By Teachers, For Teachers
In a letter to his nephew Peter Carr, Thomas Jefferson states, “An honest heart being the first blessing, a knowing head is the second.” In many of Jefferson’s compositions – as well as in a multitude of other American founders’ – character is highly esteemed and often given preeminence over pure knowledge.
The role of public education in developing students’ characters has varied over the centuries, but it has recently risen to precedence again as many realize that to give true shape to an individual, one’s teaching philosophy must address students’ hearts as much as their heads.
Knowledge alone, many would argue, is not enough to ensure the well-being of our next generation. In fact, one of the six goals in the Department of Education’s strategic plan is to “promote strong character and citizenship among our nation's youth.” Even before this, the US Congress authorized the Partnerships in Character Education Program in 1994, which was extended via the No Child Left Behind Act in 2001. The government has recognized the need to promote solid virtues amongst its citizenry, and legislation – like the 2001 Student Citizen Act in North Carolina – mandates that students are taught more than simply knowledge in school.
So how do we train students to have not just knowledge, but to make the world a better place? How do we, through our teaching philosophy, instill in them a virtuous character, to speak and act on behalf of good?
There is no uniform way that schools have approached the question of how to instill character values, but there is no doubt that experts have identified character education as the core, underlying ingredient to successful mentalities and behaviors.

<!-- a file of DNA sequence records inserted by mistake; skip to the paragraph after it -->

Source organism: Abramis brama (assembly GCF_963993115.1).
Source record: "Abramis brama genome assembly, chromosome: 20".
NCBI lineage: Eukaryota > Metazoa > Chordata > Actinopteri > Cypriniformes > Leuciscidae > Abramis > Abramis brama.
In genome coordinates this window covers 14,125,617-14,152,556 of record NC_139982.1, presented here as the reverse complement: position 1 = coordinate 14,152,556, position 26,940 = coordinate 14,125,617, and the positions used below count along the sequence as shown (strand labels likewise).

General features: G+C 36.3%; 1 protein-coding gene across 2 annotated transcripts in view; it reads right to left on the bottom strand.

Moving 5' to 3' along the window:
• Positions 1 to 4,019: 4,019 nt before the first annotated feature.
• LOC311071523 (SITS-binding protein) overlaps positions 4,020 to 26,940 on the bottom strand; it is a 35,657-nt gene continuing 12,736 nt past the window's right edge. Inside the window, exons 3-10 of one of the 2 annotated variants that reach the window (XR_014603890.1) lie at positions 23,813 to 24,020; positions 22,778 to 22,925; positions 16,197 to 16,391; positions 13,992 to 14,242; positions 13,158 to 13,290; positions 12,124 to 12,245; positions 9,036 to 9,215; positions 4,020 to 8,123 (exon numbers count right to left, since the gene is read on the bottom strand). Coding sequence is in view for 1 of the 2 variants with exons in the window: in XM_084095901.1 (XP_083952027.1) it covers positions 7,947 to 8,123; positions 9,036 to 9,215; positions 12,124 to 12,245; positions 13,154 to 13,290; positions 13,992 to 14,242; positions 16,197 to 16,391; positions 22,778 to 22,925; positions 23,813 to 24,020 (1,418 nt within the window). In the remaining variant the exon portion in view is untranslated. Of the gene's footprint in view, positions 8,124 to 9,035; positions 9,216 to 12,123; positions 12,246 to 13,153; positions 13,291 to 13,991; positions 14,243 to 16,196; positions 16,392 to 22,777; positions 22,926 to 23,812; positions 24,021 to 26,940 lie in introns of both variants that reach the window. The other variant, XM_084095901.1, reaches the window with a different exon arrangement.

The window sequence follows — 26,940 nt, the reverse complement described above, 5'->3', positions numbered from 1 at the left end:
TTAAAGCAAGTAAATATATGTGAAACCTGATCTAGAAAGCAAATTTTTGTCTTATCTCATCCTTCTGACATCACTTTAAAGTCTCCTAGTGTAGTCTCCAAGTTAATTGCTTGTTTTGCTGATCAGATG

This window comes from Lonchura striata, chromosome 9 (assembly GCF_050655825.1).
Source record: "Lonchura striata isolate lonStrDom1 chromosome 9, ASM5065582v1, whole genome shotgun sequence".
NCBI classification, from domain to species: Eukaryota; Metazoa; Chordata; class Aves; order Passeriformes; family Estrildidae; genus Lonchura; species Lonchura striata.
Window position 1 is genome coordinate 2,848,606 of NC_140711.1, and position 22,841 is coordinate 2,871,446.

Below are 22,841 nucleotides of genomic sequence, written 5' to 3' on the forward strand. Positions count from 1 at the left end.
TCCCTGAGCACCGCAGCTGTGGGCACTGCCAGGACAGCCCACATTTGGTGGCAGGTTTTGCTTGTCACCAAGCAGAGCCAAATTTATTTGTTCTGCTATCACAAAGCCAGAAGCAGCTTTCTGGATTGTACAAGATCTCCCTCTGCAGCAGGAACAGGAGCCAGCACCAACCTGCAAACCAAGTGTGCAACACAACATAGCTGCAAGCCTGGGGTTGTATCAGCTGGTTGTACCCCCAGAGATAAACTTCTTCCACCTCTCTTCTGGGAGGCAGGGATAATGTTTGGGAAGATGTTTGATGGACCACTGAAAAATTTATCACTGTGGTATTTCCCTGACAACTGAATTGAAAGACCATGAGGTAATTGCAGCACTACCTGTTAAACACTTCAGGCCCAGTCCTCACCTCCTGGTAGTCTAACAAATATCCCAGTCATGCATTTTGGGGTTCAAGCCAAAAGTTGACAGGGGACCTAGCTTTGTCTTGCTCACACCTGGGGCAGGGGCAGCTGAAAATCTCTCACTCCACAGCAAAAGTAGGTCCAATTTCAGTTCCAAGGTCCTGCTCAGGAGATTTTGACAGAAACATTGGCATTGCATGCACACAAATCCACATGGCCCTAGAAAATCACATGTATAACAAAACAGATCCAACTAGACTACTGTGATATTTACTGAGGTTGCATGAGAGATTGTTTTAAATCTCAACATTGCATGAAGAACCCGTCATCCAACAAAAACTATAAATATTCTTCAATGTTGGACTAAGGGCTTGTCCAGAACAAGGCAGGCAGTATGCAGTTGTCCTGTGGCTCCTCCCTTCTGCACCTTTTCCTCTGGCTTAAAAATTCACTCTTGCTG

Jessica Lahey from The Atlantic cites Paul Tough and Michele Borba, who have both written about the centrality of character to success. There’s no general consensus on which morals to inculcate (honesty, perseverance, temperance, self-control, modesty, kindness, sharing, courage, ambition, empathy, and so on) and no agreement on how to teach it (worksheets, discussions, assemblies, role modeling, positive reinforcement, curriculum and assessment, and so on). But, like in the case of North Carolina’s law, local communities are often given large proprietorship over what character values are included.
The difficulties in defining what and how to teach character are indicative of the facts that there’s no single way to define “character” and there’s no reason to conclude character is deficient in most students. Still, schools persist in including a variety of character programs. If your school has a particular character focus or partners with a character education program, definitely utilize this! Here are some other ideas on how to easily yet powerfully include character education within your regular teaching:
Without completely altering or stretching your curriculum, see if you can find ways to bring in these character-focused ideas into the context of your regular teaching and discussion. One danger that some, like UCLA research professor Mike Rose, identify regarding character education is the fear that our assessment-obsessed culture will too strictly label, define, and measure character standards. Or, on the opposite end, it will relegate character skills as something entirely different from cognitive skills and isolate the two.
However you look at it, you are an adult playing an extraordinary role in the young lives of students. As you make their minds stronger, consider how you can – like Jefferson insists – contribute to that “first blessing” of an honest heart, too.
What ways do you incorporate character education into your classroom and school? Do you believe character education is important to include? I’d love for you to share your perspectives in the comments below!
Jordan Catapano is an English teacher at Conant High School in a Chicago suburb. In addition to being National Board Certificated, he also sits as the District Leader for the Illinois Association of Teachers of English and serves as a school board member for a private school. You can follow him on Twitter at @BuffEnglish, or visit his website ACTWritingTips.com.